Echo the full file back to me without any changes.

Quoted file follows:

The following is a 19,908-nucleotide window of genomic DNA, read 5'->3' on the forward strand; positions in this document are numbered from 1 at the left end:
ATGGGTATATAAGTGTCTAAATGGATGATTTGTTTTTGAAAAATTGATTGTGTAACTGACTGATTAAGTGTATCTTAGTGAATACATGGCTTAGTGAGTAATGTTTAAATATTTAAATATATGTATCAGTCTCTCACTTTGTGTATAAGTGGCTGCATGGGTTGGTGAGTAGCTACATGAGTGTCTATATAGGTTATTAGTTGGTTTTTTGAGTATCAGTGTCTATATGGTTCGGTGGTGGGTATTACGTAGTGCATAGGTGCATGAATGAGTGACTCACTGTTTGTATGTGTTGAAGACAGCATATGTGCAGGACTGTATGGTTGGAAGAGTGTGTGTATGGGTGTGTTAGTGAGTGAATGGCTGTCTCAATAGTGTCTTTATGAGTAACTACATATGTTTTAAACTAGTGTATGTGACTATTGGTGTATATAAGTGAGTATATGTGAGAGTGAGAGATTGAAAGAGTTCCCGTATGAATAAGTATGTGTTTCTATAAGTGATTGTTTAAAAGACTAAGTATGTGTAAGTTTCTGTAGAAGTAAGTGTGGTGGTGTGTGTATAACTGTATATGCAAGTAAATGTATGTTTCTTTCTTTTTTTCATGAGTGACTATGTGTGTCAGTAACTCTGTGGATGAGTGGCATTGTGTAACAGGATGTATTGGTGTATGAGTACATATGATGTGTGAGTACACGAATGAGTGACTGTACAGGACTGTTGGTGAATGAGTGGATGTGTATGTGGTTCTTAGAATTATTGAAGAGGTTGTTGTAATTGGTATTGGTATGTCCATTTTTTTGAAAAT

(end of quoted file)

The following is a 19,908-nucleotide window of genomic DNA, read 5'->3' on the forward strand; positions in this document are numbered from 1 at the left end:
ATGGGTATATAAGTGTCTAAATGGATGATTTGTTTTTGAAAAATTGATTGTGTAACTGACTGATTAAGTGTATCTTAGTGAATACATGGCTTAGTGAGTAATGTTTAAATATTTAAATATATGTATCAGTCTCTCACTTTGTGTATAAGTGGCTGCATGGGTTGGTGAGTAGCTACATGAGTGTCTATATAGGTTATTAGTTGGTTTTTTGAGTATCAGTGTCTATATGGTTCGGTGGTGGGTATTACGTAGTGCATAGGTGCATGAATGAGTGACTCACTGTTTGTATGTGTTGAAGACAGCATATGTGCAGGACTGTATGGTTGGAAGAGTGTGTGTATGGGTGTGTTAGTGAGTGAATGGCTGTCTCAATAGTGTCTTTATGAGTAACTACATATGTTTTAAACTAGTGTATGTGACTATTGGTGTATATAAGTGAGTATATGTGAGAGTGAGAGATTGAAAGAGTTCCCGTATGAATAAGTATGTGTTTCTATAAGTGATTGTTTAAAAGACTAAGTATGTGTAAGTTTCTGTAGAAGTAAGTGTGGTGGTGTGTGTATAACTGTATATGCAAGTAAATGTATGTTTCTTTCTTTTTTTCATGAGTGACTATGTGTGTCAGTAACTCTGTGGATGAGTGGCATTGTGTAACAGGATGTATTGGTGTATGAGTACATATGATGTGTGAGTACACGAATGAGTGACTGTACAGGACTGTTGGTGAATGAGTGGATGTGTATGTGGTTCTTAGAATTATTGAAGAGGTTGTTGTAATTGGTATTGGTATGTCCATTTTTTTGAAAAT